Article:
Its daily manufacture is more than two such cities as New York consumes in a day. The three mills of this company turn put 10,500 barrels of flour each day, and it requires 200 railroad cars daily to transport their production. The building is seven stories, the second floor devoted entirely to packing, and the walls are 125 feet high. A 1,200 horse-power engine, and water wheels with 1,500 horse-power supply the power for the three mills.

Tuesday evening Eld. Jones and wife, Eld. G. O. States, of Colorado, and the writer left on the North Western for Ottawa, Kan. In running across the prairies of Iowa that night, the brilliancy of the light from the almost continuous prairie fires, attracted attention, and formed an exciting and varying picture. The cold was remarkable and the car uncomfortable, although both stoves were kept going. Eld. States stopped at Council Bluffs to come over to Omaha. Eld. Jones and wife went on through to Kansas City and over the Santa Fe to Ottawa the same night, but the writer remained at the mission in Kansas City until the next day. Bro. D. T. Shireman and wife still continue " to hold the fort " there, "and have no discouraging report to offer." The Kansas City church is in hopes of seeing sister White and hearing her speak in their hall again; while Bro. Shireman is interesting some of the leading citizens to hire a hall that Eld. Jones may deliver one or two lectures on the evils of religious legislation, in that city, before he returns. Bro. Belden was left at Minneapolis, preparing to go to the meeting at Marvin, Indiana.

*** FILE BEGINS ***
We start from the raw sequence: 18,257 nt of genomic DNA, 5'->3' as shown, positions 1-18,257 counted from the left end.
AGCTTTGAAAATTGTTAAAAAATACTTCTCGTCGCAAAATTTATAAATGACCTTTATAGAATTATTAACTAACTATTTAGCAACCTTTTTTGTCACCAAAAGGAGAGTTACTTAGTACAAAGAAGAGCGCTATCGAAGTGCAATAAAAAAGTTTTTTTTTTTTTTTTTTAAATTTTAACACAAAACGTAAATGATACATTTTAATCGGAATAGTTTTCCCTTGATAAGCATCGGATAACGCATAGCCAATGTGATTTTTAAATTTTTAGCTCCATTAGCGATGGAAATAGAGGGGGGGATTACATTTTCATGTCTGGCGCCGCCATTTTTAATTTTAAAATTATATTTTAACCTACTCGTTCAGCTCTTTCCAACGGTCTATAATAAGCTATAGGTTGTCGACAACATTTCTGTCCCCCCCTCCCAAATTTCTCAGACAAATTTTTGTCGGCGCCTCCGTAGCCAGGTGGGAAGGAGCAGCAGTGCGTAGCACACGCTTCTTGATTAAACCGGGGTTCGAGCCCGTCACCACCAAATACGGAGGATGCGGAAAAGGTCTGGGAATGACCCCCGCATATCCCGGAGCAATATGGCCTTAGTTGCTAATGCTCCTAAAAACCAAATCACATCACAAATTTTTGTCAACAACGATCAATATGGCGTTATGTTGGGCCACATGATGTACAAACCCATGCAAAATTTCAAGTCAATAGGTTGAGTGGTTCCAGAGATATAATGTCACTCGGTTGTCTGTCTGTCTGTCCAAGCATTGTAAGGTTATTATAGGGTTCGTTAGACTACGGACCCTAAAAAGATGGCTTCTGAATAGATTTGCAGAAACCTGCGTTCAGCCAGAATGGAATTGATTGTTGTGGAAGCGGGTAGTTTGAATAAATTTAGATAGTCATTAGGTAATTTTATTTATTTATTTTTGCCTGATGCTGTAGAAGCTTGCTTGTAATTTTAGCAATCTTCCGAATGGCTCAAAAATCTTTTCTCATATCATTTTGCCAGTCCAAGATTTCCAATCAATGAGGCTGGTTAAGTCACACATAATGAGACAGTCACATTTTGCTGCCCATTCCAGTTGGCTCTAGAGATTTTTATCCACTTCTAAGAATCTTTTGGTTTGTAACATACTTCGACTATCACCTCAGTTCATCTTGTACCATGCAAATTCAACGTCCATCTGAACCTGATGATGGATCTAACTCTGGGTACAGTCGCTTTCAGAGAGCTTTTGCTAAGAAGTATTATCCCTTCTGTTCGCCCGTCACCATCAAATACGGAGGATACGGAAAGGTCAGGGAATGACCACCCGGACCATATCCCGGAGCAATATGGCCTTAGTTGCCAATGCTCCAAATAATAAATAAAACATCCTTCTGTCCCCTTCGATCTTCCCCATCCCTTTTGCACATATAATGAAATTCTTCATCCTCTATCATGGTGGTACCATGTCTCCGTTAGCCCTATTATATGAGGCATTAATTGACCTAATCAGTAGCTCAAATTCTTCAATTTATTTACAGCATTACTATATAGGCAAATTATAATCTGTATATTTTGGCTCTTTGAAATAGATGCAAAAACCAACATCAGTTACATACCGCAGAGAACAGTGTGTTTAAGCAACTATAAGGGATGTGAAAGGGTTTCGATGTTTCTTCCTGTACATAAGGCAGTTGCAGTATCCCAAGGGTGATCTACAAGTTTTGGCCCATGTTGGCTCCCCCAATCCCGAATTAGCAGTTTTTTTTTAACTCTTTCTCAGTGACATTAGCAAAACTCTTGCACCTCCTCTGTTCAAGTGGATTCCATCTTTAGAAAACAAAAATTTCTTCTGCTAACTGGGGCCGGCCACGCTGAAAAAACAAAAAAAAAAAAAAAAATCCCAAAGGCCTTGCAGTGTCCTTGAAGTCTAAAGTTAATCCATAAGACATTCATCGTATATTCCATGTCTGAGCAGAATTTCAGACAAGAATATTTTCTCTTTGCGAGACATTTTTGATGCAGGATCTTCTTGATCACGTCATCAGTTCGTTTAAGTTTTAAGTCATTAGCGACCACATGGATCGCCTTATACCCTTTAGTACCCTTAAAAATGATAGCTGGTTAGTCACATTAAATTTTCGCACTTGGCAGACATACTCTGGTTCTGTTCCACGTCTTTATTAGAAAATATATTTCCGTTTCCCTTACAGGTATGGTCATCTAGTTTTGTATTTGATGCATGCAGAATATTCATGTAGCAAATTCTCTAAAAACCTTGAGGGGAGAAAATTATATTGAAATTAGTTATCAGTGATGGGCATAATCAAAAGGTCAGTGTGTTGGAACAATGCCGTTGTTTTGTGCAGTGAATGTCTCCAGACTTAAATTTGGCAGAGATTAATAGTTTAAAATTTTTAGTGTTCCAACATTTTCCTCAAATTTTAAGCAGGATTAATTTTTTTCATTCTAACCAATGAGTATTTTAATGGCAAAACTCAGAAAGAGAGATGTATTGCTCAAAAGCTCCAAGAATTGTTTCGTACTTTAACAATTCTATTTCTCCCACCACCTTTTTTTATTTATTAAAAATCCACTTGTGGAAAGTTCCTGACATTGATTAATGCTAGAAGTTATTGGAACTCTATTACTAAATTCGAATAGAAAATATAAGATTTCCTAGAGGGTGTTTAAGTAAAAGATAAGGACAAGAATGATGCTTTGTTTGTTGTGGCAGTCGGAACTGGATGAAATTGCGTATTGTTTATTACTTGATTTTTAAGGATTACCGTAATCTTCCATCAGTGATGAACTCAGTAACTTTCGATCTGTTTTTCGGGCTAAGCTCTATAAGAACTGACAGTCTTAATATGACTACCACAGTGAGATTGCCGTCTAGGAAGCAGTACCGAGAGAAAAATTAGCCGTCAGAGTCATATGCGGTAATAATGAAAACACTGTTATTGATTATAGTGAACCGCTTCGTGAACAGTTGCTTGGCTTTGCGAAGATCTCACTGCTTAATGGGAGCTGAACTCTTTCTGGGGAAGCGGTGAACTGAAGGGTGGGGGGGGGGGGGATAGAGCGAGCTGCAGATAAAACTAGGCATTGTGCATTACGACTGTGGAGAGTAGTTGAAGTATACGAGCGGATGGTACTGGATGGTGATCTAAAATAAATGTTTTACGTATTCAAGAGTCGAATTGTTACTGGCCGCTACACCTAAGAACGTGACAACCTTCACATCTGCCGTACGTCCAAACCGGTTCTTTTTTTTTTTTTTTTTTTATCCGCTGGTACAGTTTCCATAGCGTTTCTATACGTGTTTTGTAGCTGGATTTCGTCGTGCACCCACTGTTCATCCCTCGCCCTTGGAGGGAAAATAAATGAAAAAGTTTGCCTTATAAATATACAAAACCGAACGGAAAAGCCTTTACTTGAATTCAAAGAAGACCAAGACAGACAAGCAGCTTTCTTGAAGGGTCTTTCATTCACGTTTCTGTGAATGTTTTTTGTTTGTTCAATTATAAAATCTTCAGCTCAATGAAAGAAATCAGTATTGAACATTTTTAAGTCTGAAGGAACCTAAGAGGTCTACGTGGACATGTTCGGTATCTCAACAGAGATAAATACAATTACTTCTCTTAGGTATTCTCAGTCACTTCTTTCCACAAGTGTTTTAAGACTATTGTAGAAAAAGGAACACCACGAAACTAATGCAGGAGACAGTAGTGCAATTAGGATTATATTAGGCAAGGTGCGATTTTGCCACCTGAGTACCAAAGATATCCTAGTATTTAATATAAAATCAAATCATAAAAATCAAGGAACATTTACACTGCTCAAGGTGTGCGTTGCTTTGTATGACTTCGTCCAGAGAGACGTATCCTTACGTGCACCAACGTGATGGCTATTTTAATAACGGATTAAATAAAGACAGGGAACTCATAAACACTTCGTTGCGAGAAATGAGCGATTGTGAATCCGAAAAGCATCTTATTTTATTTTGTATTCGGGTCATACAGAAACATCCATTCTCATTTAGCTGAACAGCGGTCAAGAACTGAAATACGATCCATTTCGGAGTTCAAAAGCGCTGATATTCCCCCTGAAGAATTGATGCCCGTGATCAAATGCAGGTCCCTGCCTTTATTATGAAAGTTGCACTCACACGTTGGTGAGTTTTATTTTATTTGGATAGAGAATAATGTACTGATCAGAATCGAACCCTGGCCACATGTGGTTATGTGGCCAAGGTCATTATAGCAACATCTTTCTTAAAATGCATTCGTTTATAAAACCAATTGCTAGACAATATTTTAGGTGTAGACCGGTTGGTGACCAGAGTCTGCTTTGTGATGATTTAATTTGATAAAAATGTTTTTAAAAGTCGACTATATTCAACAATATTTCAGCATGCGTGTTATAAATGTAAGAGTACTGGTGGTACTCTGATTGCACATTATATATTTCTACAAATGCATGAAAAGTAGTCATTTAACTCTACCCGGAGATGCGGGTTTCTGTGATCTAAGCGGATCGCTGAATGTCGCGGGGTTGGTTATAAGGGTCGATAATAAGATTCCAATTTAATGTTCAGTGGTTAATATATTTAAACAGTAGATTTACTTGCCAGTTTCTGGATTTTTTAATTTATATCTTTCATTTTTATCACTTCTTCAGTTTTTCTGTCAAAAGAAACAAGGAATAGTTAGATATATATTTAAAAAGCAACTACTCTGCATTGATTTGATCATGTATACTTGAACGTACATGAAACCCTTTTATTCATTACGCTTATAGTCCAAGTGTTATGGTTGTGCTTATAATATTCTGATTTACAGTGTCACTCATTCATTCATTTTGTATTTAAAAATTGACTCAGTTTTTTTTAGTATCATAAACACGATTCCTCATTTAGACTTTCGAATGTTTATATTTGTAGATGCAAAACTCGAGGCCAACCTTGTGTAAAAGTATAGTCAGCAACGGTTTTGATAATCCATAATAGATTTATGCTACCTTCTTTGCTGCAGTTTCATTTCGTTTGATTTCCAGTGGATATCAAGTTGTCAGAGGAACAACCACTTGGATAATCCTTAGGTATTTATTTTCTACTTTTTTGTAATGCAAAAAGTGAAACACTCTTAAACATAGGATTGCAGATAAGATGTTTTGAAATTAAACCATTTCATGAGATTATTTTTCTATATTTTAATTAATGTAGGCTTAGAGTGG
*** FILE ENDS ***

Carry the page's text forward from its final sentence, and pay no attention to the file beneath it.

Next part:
W. S. CHAPMAN. – Review and Herald, May 21, 1889